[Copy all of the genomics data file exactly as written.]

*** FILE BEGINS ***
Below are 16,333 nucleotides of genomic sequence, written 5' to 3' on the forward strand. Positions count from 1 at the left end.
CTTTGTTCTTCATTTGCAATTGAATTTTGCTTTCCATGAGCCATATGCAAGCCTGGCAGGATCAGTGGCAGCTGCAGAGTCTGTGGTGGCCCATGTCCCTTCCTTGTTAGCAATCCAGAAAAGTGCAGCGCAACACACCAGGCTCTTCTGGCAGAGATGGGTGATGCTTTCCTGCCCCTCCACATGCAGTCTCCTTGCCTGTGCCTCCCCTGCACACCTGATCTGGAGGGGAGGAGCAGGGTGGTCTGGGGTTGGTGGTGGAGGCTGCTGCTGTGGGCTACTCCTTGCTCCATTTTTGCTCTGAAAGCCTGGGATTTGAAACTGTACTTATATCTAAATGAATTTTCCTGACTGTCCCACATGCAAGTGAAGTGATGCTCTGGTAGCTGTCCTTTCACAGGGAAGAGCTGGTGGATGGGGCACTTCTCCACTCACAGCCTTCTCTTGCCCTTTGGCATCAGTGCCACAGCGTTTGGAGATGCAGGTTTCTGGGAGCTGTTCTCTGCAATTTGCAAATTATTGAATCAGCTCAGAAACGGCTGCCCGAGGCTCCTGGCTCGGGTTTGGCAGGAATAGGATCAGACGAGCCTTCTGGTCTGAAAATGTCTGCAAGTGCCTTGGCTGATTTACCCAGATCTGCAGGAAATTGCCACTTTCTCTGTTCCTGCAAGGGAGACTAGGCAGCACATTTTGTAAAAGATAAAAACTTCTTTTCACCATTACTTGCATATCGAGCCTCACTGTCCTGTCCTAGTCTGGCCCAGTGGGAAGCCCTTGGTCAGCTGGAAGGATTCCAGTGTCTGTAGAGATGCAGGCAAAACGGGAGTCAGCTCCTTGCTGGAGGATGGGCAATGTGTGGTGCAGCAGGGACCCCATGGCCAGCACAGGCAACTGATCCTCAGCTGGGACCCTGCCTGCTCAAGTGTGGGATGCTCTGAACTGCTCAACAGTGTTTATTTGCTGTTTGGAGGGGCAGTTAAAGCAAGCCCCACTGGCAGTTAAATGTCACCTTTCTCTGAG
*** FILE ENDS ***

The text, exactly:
Below are 16,333 nucleotides of genomic sequence, written 5' to 3' on the forward strand. Positions count from 1 at the left end.
CTTTGTTCTTCATTTGCAATTGAATTTTGCTTTCCATGAGCCATATGCAAGCCTGGCAGGATCAGTGGCAGCTGCAGAGTCTGTGGTGGCCCATGTCCCTTCCTTGTTAGCAATCCAGAAAAGTGCAGCGCAACACACCAGGCTCTTCTGGCAGAGATGGGTGATGCTTTCCTGCCCCTCCACATGCAGTCTCCTTGCCTGTGCCTCCCCTGCACACCTGATCTGGAGGGGAGGAGCAGGGTGGTCTGGGGTTGGTGGTGGAGGCTGCTGCTGTGGGCTACTCCTTGCTCCATTTTTGCTCTGAAAGCCTGGGATTTGAAACTGTACTTATATCTAAATGAATTTTCCTGACTGTCCCACATGCAAGTGAAGTGATGCTCTGGTAGCTGTCCTTTCACAGGGAAGAGCTGGTGGATGGGGCACTTCTCCACTCACAGCCTTCTCTTGCCCTTTGGCATCAGTGCCACAGCGTTTGGAGATGCAGGTTTCTGGGAGCTGTTCTCTGCAATTTGCAAATTATTGAATCAGCTCAGAAACGGCTGCCCGAGGCTCCTGGCTCGGGTTTGGCAGGAATAGGATCAGACGAGCCTTCTGGTCTGAAAATGTCTGCAAGTGCCTTGGCTGATTTACCCAGATCTGCAGGAAATTGCCACTTTCTCTGTTCCTGCAAGGGAGACTAGGCAGCACATTTTGTAAAAGATAAAAACTTCTTTTCACCATTACTTGCATATCGAGCCTCACTGTCCTGTCCTAGTCTGGCCCAGTGGGAAGCCCTTGGTCAGCTGGAAGGATTCCAGTGTCTGTAGAGATGCAGGCAAAACGGGAGTCAGCTCCTTGCTGGAGGATGGGCAATGTGTGGTGCAGCAGGGACCCCATGGCCAGCACAGGCAACTGATCCTCAGCTGGGACCCTGCCTGCTCAAGTGTGGGATGCTCTGAACTGCTCAACAGTGTTTATTTGCTGTTTGGAGGGGCAGTTAAAGCAAGCCCCACTGGCAGTTAAATGTCACCTTTCTCTGAG